30485 - CURRENT POLITICAL PHENOMENA II
Course taught in English
Go to class group/s: 31
A major field of international relations is concerned with international security: how it is maintained, how it is threatened, and the dynamics of violent conflict within and between states in world politics. This course provides a systematic introduction to major topics within this field, engages with the conceptual, theoretical and empirical questions involved, and examines the implications these have for security policy by both state and non-state actors. The course engages broadly with classic security concepts, issues and theories; contemporary developments, new threats, and future challenges. The mission of this course is to explore different facets of conflict and security challenges, we start focusing on core concepts such as security, war and terrorism and how we can measure and study them. A central aim is discussing, distinguishing and linking concepts, theories, operationalization and empirical analysis on conflict. We reach these goals analyzing core security challenges and new dimensions of conflict that are emerging in in the contemporary word. The course is based on both academic empirical works and critical discussion of policy reports.
The course focuses on international security and conflict in the contemporary world. The course is structured in 3 macro modules. The first focuses on concepts and different dimensions of conflict. The second on Contemporary Security Challenges and the third one on Conflict and Security Management:
- Facets of Conflict:
- Theories and Concepts of Security.
- The Causes of Interstate War.
- Civil Wars.
- Contemporary Security Challenges:
- Nuclear, Chemical and Biological Weapons.
- Refugees, Displacement and Forced Migration.
- Organised Crime and Conflict.
- Conflict and Security Management:
- Conflict Prevention and Response.
- Regional Security.
- Aid and Conflict.
- Distinguish the main dimensions of conflicts and related security issues.
- Identify the core contemporary security challenges.
- Find data sources to study patterns of conflict and political instability.
- Elaborate differences in conflict management and resolution.
- Use the theoretical and empirical insights presented during the course to assess the risk of conflict or instability under certain political and economic conditions.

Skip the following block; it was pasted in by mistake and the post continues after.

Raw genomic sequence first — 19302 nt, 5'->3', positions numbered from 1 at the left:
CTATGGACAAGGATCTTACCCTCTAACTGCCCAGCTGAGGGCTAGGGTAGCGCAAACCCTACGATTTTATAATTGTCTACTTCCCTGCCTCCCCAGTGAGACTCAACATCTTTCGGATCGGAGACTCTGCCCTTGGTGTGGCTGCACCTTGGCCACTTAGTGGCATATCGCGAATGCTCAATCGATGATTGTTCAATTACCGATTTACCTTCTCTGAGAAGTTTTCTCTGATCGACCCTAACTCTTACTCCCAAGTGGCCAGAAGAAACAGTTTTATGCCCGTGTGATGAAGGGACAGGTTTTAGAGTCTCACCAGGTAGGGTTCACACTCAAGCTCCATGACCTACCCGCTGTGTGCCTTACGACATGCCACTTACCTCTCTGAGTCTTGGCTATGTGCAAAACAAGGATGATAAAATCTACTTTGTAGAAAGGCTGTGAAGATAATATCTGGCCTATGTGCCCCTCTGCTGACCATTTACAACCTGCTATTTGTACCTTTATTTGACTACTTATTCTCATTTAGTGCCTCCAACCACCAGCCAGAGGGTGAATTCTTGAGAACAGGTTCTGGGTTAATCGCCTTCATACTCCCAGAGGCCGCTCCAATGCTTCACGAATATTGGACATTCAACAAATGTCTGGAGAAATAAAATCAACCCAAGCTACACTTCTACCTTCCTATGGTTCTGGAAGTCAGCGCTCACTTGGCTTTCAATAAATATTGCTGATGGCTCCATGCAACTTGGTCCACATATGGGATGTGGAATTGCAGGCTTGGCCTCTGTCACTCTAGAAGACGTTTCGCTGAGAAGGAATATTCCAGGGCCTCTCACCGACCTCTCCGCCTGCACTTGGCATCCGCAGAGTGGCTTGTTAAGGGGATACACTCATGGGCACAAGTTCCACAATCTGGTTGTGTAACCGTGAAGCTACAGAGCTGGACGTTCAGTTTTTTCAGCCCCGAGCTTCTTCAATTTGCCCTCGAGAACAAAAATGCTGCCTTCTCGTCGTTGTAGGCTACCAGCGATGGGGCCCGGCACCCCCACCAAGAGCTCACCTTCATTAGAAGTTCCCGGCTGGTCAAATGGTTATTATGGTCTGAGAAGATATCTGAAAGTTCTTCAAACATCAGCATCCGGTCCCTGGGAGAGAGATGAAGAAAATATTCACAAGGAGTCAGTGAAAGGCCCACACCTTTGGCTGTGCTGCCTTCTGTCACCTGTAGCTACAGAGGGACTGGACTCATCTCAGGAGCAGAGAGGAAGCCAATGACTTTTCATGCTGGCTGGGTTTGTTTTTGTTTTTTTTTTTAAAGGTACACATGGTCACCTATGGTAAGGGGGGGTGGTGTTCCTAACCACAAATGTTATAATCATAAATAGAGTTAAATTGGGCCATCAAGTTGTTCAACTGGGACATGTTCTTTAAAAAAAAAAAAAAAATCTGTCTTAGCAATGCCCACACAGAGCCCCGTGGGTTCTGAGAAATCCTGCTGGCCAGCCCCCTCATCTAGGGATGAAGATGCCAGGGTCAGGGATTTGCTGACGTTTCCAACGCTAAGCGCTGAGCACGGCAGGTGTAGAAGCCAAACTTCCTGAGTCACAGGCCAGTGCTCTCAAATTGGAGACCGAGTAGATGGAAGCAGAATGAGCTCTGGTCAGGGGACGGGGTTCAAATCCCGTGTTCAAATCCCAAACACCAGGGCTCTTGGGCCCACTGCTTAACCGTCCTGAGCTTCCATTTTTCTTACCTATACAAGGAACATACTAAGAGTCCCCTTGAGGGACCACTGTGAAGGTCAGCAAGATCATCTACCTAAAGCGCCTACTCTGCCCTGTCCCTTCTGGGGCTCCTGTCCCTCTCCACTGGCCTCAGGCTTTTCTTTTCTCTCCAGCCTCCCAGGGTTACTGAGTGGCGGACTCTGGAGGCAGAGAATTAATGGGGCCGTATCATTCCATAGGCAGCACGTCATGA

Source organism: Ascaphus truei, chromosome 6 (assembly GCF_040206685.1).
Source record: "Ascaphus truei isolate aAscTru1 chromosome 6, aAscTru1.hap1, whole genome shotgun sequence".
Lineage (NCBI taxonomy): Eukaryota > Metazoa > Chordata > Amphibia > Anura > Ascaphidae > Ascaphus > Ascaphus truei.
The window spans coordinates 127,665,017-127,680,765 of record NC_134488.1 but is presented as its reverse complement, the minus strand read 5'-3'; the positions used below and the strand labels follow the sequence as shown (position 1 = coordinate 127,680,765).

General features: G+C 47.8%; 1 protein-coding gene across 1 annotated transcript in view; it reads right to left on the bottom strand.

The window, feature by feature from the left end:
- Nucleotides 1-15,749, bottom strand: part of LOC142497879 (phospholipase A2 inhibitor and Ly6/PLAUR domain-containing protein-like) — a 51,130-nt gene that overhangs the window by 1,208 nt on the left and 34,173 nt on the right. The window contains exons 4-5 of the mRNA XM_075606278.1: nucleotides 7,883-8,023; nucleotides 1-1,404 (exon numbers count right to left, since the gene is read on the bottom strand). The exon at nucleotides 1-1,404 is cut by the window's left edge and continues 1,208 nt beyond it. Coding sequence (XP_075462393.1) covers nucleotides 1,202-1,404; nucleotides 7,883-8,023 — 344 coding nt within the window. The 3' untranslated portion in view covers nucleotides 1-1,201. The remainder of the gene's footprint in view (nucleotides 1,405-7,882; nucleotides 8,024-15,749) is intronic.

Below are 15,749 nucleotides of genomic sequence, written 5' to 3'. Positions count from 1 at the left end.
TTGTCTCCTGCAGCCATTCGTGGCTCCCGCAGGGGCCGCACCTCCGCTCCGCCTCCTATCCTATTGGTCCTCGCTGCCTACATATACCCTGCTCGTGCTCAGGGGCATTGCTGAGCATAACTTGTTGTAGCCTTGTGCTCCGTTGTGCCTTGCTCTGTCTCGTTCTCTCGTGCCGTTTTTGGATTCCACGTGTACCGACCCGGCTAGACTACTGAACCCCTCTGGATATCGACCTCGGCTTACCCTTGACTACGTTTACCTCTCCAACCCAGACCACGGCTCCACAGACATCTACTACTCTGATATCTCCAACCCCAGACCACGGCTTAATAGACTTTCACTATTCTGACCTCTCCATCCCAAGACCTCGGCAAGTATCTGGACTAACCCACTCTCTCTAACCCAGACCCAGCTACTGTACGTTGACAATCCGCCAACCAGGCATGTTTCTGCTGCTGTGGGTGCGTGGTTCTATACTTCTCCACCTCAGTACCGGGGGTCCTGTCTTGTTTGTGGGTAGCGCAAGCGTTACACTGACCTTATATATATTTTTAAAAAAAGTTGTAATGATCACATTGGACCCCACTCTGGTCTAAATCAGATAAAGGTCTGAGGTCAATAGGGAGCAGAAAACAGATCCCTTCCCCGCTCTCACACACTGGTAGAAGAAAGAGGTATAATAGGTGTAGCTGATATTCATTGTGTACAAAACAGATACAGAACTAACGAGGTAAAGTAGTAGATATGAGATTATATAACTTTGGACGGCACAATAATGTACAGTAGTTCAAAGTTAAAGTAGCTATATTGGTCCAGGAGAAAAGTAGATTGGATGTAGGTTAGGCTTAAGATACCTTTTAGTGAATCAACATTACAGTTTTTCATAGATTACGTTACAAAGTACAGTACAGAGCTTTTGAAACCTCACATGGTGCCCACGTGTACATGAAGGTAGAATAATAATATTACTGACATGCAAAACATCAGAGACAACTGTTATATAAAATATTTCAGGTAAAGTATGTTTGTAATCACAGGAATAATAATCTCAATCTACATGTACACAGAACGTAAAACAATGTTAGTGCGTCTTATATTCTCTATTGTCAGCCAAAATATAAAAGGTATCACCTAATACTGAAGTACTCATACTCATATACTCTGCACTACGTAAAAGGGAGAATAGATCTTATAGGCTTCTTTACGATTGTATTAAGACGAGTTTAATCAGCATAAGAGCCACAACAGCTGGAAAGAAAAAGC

- Challenge theoretical statements about security using empirical evidence.
- Critically assesses governmental and NGOs reports on security related issues.
- Face-to-face lectures
- Guest speaker's talks (in class or in distance)
- Group assignments
- Seminars are structured according to the standard format: the instructor presents and elaborate on the material contained in the required readings, which the students have read before class, so as to enhance in-class discussions and students’ participation.
- Some lectures are held by professors/practitioners who are leading experts on the topic treated in the seminar. This allows students to learn additional insights from experts who have actively contributed to the scientific literature on a certain topic.
- Attendance: some of the assigned readings feature a high degree of sophistication in terms of methods of analysis. Therefore, students’ attendance is strongly recommended. In fact, although no formal prerequisites are required, the lectures provide students some necessary (yet informal) background that helps them gain a better understanding of those readings that include a technical component. To qualify as an attending student and be allowed to take the mid-course essay, an attendance rate equal to or higher than 75% must be reported.
|Continuous assessment||Partial exams||General exam|
With the purpose of measuring the acquisition of the above-mentioned learning outcomes, the student assessment is based on two main components, a mid-course partial essay and a final written exam, each making up 50% of the final grad.
- The final exam is based on a mix of multiple-choice and open questions. Multiple choice questions are designed to test the students’ knowledge of the basic fundamental concepts and notions about different dimensions of conflict, causes of international and domestic wars and contemporary security challenges. Open-ended questions are aimed at evaluating the students’ ability to establish connections between findings reported in different readings and to use these connections to evaluate the prospects of peace and political stability. The final written exam focuses on the readings covered in the second part of the course, which mainly address questions about contemporary security challenges and conflict management/resolution.
- The midcourse partial essay (4,000 words) focuses on the readings covered in the first part of the course, which mainly address core international phenomena about security and conflict.
Written general exam, (100% of the finale grade) based on a mix of multiple-choice and open questions, which aims to assess the student’s ability to describe the main theoretical and empirical findings contained in the readings covered over the course.
The required readings for this course are scientific articles, book chapters and policy reports that represent the key and/or state of the art contributions to the different topics analyzed. A complete list of the required and suggested reading is provided at the beginning of the course and is available on Bboard.